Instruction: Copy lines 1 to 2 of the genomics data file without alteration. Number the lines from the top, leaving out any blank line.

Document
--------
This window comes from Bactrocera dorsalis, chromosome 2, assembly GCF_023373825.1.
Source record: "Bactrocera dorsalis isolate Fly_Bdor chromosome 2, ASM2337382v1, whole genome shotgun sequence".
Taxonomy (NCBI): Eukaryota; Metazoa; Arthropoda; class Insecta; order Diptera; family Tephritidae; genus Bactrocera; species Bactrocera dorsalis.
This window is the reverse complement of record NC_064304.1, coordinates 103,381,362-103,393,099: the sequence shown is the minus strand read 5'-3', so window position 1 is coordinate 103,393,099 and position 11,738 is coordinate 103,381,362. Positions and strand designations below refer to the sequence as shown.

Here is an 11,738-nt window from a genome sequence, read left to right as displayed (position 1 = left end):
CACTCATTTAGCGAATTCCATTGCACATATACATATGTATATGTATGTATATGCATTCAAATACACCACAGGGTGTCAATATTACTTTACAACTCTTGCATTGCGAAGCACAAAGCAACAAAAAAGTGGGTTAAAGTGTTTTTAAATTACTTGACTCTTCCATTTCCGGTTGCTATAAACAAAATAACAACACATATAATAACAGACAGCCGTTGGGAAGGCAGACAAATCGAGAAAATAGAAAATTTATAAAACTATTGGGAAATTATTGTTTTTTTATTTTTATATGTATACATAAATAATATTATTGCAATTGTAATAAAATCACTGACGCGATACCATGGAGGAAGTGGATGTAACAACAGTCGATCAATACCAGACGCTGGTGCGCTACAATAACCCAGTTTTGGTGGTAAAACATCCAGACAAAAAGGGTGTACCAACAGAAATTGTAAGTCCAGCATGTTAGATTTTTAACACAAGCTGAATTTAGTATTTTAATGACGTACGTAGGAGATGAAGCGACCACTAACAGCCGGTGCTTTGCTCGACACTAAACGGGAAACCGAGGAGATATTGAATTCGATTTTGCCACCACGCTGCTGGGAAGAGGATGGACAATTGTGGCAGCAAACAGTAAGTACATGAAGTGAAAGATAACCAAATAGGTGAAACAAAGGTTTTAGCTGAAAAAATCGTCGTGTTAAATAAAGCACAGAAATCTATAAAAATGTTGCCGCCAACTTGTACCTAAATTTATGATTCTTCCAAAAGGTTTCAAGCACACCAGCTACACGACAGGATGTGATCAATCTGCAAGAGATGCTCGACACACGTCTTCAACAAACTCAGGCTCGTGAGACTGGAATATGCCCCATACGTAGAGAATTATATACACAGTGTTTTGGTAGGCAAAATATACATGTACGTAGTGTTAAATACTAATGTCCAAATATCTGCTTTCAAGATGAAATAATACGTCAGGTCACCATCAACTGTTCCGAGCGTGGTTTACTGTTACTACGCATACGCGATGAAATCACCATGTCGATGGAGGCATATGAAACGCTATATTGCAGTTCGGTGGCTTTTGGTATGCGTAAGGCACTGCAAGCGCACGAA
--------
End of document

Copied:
This window comes from Bactrocera dorsalis, chromosome 2, assembly GCF_023373825.1.
Source record: "Bactrocera dorsalis isolate Fly_Bdor chromosome 2, ASM2337382v1, whole genome shotgun sequence".